For Karina Lickorish Quinn, the marginalization of stories is a global reality, but one that takes on “its own flavor” depending on each context. For the Peruvian-British writer, fiction is a way of understanding the painful weight of history.
Her first novel, “The Dust Never Settles,” draws this process from a yellow house, the return home, and the dialogue with the ghosts of the past.
The story follows Anaïs Echeverría’s return to her native Lima after decades of living abroad. Anaïs must sell her grandmother’s house, but life and history will get in the way, sending the reader into a spiral of self-discovery.
For Lickorish Quinn, the process of writing her debut novel began when her grandparents died in Lima in a house full of symbolism for the author.
“The novel came from a very personal grief that much later became a metaphor for the national grief and trauma,” Lickorish Quinn told BELatina in an exclusive interview. “The initial idea came from when my grandparents died. They lived in Lima in a house that I loved. The house was nothing like the house in the novel, but the spirit of the house is the same, and it was being sold and demolished after they died. And I felt heartbroken because I felt like it was my last connection with them that was being lost and that got me thinking about grief and ghosts.”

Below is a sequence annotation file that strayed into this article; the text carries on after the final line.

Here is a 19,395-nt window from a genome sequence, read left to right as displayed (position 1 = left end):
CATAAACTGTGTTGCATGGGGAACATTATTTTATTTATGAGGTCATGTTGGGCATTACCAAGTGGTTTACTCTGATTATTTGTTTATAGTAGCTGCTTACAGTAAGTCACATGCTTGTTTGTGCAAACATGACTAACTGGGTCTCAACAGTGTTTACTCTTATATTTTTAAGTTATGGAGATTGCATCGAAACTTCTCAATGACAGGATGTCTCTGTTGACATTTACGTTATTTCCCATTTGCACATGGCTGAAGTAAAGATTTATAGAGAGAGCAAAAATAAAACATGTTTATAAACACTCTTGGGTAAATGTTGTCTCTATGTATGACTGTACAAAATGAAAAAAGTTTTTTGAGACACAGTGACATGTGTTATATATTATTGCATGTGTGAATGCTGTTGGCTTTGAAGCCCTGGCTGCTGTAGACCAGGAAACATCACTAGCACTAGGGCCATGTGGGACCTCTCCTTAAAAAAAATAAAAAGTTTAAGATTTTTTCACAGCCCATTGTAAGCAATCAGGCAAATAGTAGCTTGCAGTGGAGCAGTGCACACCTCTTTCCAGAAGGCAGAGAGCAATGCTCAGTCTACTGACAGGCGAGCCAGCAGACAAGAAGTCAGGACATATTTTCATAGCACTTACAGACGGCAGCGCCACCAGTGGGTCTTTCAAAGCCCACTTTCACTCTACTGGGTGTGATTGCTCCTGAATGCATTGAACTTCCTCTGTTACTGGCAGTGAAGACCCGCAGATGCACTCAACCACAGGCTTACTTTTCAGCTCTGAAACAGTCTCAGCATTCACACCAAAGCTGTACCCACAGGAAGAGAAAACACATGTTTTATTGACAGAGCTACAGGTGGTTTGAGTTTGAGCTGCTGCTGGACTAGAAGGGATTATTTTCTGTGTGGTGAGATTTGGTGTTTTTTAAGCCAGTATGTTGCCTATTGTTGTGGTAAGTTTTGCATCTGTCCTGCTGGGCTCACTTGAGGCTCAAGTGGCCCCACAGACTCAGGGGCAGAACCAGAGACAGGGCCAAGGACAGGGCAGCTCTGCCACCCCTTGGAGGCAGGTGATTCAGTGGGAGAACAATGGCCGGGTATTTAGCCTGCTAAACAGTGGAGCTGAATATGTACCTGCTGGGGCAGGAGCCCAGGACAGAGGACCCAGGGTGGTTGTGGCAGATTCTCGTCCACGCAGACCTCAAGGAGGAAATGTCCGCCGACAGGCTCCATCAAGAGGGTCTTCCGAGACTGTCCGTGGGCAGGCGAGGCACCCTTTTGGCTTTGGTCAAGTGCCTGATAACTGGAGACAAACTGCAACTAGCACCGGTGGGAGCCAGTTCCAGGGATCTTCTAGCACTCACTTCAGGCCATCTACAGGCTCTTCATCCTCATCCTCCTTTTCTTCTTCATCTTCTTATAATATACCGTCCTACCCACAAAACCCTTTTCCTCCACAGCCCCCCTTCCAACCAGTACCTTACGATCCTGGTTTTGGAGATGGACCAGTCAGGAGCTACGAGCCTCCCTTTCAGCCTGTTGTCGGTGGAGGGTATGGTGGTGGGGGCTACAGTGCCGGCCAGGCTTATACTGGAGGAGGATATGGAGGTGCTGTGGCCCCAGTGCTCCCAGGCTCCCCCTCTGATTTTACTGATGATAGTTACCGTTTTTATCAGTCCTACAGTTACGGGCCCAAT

As Karina Lickorish Quinn began researching her family history, she discovered how “we tend to tell the stories of European ancestors and then hide the story and any stories that might link your family to indigenous groups or any other kinds of roots.”
“They become some sort of black holes in the family genealogy,” the author explains, with the sadness of one who recognizes the extent of racism, shame, and “self-hatred” that exists in Latin America as a consequence of colonialism.
We spoke with Lickorish Quinn about “The Dust Never Settles,” the importance of knowing history, and the process of self-discovery through literature.
In “The Dust Never Settles,” there is this powerful reckoning process of colonialism. How was this process for you?